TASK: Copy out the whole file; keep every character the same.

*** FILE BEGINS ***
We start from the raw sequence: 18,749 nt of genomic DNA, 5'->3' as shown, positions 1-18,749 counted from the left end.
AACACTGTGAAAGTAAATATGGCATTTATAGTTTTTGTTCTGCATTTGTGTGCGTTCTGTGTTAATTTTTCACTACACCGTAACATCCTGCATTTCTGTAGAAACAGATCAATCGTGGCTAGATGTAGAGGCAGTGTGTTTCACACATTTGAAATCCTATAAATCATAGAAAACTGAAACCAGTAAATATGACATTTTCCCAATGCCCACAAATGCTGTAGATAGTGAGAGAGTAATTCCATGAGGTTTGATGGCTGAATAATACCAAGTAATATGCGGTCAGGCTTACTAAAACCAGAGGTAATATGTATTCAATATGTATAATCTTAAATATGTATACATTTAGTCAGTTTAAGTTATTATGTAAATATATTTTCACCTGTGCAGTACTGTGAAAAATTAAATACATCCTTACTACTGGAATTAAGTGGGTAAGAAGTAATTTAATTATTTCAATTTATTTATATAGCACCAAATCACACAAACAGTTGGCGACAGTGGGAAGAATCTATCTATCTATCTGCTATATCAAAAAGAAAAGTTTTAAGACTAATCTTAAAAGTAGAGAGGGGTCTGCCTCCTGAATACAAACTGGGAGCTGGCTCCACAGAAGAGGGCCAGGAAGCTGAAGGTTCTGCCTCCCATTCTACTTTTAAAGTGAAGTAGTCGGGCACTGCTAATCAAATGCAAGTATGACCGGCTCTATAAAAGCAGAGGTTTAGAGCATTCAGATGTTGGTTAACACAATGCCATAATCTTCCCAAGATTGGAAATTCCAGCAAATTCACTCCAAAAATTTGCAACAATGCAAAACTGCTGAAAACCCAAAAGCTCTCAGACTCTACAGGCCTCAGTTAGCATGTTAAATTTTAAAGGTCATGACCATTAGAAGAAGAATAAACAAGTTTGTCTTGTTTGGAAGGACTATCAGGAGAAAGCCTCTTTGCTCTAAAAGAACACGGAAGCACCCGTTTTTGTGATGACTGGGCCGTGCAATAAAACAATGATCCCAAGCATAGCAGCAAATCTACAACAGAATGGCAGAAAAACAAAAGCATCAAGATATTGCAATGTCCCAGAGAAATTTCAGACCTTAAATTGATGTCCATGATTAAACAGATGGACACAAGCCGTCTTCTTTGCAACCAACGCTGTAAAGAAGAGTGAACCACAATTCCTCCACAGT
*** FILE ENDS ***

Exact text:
We start from the raw sequence: 18,749 nt of genomic DNA, 5'->3' as shown, positions 1-18,749 counted from the left end.
AACACTGTGAAAGTAAATATGGCATTTATAGTTTTTGTTCTGCATTTGTGTGCGTTCTGTGTTAATTTTTCACTACACCGTAACATCCTGCATTTCTGTAGAAACAGATCAATCGTGGCTAGATGTAGAGGCAGTGTGTTTCACACATTTGAAATCCTATAAATCATAGAAAACTGAAACCAGTAAATATGACATTTTCCCAATGCCCACAAATGCTGTAGATAGTGAGAGAGTAATTCCATGAGGTTTGATGGCTGAATAATACCAAGTAATATGCGGTCAGGCTTACTAAAACCAGAGGTAATATGTATTCAATATGTATAATCTTAAATATGTATACATTTAGTCAGTTTAAGTTATTATGTAAATATATTTTCACCTGTGCAGTACTGTGAAAAATTAAATACATCCTTACTACTGGAATTAAGTGGGTAAGAAGTAATTTAATTATTTCAATTTATTTATATAGCACCAAATCACACAAACAGTTGGCGACAGTGGGAAGAATCTATCTATCTATCTGCTATATCAAAAAGAAAAGTTTTAAGACTAATCTTAAAAGTAGAGAGGGGTCTGCCTCCTGAATACAAACTGGGAGCTGGCTCCACAGAAGAGGGCCAGGAAGCTGAAGGTTCTGCCTCCCATTCTACTTTTAAAGTGAAGTAGTCGGGCACTGCTAATCAAATGCAAGTATGACCGGCTCTATAAAAGCAGAGGTTTAGAGCATTCAGATGTTGGTTAACACAATGCCATAATCTTCCCAAGATTGGAAATTCCAGCAAATTCACTCCAAAAATTTGCAACAATGCAAAACTGCTGAAAACCCAAAAGCTCTCAGACTCTACAGGCCTCAGTTAGCATGTTAAATTTTAAAGGTCATGACCATTAGAAGAAGAATAAACAAGTTTGTCTTGTTTGGAAGGACTATCAGGAGAAAGCCTCTTTGCTCTAAAAGAACACGGAAGCACCCGTTTTTGTGATGACTGGGCCGTGCAATAAAACAATGATCCCAAGCATAGCAGCAAATCTACAACAGAATGGCAGAAAAACAAAAGCATCAAGATATTGCAATGTCCCAGAGAAATTTCAGACCTTAAATTGATGTCCATGATTAAACAGATGGACACAAGCCGTCTTCTTTGCAACCAACGCTGTAAAGAAGAGTGAACCACAATTCCTCCACAGT